You might think that the 50/3.5 is a lens destined for the smallest of the Fujifilm medium format cameras, the GFX-50R. Perhaps that’s what Fujifilm had in mind as the ideal match. True enough, but my view is that on The Beast (the Fujifilm GFX100), the 50/3.5 is if anything more appealing because it drops the whole package into the “enjoyment range” in terms of carrying and using it, along with fantastic performance at 100 megapixels. It’s a total package you cannot get any other way in medium format here in 2020.


Choosing a standard lens to go with a medium format system is more important than you might think. A camera that becomes tedious to carry ultimately means it gets used less so it’s not good value. Although going with a zoom is an easy default that checks off the boxes for flexibility, the GF 50/3.5 in my view is by far the best first-lens choice for the Fujifilm medium format system. The mental debate when going on a trip or hike resolves easily with the 50/3.5. Along it goes – maybe leave the heavier stuff behind entirely.

Sometimes we get lucky and a real gem exists that is not only relatively inexpensive, but a star performer at a modest price too.

As to value, it was just crazy, and maybe I was too, I was so impressed with the overall utility and outstanding performance of the GF 50/3.5 that I bought it when it was being promoted at half off – the incredibly low price of $499 (vs. $999) – and I don’t yet own a Fujifilm medium format system! A lens this good and seemingly a flawless sample made me grab it, being confident that a suitable matching camera is in my future at some point.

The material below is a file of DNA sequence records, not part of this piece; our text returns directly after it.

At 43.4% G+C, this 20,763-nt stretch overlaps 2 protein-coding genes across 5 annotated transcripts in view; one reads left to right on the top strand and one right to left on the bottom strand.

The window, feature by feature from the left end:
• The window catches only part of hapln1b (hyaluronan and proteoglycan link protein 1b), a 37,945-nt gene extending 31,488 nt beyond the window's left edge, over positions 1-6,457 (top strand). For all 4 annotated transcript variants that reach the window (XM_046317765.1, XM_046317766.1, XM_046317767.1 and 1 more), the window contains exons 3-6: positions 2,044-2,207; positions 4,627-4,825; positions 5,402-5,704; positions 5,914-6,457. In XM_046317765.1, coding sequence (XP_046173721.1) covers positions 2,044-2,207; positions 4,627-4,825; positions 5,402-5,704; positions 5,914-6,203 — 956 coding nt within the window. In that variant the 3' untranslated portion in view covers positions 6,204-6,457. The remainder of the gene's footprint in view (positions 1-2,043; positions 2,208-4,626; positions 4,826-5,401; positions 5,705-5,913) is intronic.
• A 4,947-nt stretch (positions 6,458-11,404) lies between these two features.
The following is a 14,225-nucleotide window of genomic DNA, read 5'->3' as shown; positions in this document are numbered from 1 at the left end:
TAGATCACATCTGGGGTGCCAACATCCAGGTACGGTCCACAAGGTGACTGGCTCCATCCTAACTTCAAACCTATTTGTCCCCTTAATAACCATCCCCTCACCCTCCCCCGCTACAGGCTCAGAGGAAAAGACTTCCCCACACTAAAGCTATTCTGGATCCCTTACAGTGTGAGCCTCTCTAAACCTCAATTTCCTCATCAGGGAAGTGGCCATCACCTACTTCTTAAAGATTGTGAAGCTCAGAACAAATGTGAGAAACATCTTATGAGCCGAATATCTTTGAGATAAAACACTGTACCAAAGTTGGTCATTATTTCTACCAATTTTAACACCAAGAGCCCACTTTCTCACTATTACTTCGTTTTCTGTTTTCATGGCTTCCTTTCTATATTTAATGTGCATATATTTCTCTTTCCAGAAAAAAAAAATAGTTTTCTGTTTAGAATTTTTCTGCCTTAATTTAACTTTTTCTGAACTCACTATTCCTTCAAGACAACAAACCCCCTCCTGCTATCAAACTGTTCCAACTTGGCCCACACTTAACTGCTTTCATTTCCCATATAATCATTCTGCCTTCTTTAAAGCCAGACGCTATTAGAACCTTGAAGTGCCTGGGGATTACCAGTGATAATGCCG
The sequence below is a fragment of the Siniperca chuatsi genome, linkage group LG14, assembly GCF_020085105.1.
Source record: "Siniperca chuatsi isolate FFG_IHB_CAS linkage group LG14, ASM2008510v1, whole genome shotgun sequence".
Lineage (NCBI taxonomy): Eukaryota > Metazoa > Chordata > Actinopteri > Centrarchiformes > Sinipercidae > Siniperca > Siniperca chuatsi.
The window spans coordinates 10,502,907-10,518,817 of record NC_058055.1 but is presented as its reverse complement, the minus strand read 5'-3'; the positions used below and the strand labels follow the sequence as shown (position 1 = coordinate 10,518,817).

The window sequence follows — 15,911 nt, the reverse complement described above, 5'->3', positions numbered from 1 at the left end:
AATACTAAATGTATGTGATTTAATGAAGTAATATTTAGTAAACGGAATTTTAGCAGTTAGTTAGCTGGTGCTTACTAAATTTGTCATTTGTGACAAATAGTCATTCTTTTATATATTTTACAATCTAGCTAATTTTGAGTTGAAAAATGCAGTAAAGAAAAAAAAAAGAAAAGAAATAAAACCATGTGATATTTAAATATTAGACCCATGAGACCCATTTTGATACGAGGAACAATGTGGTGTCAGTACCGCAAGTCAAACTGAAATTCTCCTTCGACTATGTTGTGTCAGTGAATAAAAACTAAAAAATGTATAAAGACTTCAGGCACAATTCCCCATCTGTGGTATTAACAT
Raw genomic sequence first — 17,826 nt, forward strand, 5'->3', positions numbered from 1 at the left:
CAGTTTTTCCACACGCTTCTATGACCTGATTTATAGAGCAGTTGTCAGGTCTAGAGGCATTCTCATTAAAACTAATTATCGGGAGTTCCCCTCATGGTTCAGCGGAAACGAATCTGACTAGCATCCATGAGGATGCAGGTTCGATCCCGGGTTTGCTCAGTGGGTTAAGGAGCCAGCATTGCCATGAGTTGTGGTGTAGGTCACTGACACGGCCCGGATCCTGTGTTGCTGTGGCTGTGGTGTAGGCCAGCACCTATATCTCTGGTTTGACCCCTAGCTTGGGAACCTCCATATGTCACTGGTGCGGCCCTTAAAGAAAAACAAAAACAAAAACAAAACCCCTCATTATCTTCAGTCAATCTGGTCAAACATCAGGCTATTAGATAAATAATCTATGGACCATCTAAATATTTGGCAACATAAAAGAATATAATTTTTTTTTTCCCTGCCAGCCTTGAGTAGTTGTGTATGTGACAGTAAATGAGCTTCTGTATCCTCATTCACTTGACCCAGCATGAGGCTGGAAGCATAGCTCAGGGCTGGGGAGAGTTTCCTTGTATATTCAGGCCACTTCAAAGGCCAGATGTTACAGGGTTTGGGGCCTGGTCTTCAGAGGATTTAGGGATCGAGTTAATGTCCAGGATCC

Versatile focal length

Landscape shooter, street shooter, environmental portraiture: the ideal first lens will handle all these tasks with few drawbacks, and with lens speed and angle of view suitable for a large variety of subjects. The 50/3.5 just nails it on these points.

Taking lens speed, I never found that f/3.5 was a problem for focusing versus f/2.8 on the GFX100 (except at night, when all the GF lenses are problematic), but it did seem appreciably better than the f/4 of the Fujifilm GF 45-100mm f/4 that I also had along. It’s a threshold sort of thing that just worked great. And how often is f/2.8 instead of f/3.5 really a consideration for either focusing or depth of field? I’ll take the ultra-high and ultra-consistent performance and the compactness and weight any time.

The angle of view (focal length) of ~41mm (35mm equiv) is an outstanding all-around choice. For landscape, its slightly wide view matches well with many subjects and a quick 2- or 3-frame panorama/stitch makes a substantially wider image with minimal effort in “post,” and very wide with a few more frames. Shoot in portrait orientation for more vertical coverage and another frame or two for more width. I was impressed with just how versatile its ~41mm focal length (equiv) was for all-around use. Nothing wider or longer would have served quite so well.

If you’re a street shooter or like environmental portraiture, the slightly wide field of view is right in the zone for including appropriate context both indoors and out. And although a zoom like the 32-64mm or 45-100mm is more flexible, the 50/3.5 gets you (well, me at least) moving my feet for a better composition. Plus, the 50/3.5 is less intimidating to subjects and less noticeable to people around you. And your neck and back will thank you all day long.


At only 335 grams / ~12 ounces, the GF 50/3.5 is hardly noticed on Fujifilm medium format cameras. It just sort of disappears into the package.

The lens hood is ultra-compact, adding to the feeling of compactness and light weight. Regrettably the lens hood does not have filter threads, so mounting a filter means unscrewing the lens hood, screwing on the 62mm filter, then screwing the lens hood onto the filter, so be sure to get filters with front threads. I did not observe any additional vignetting while using filters of standard thickness.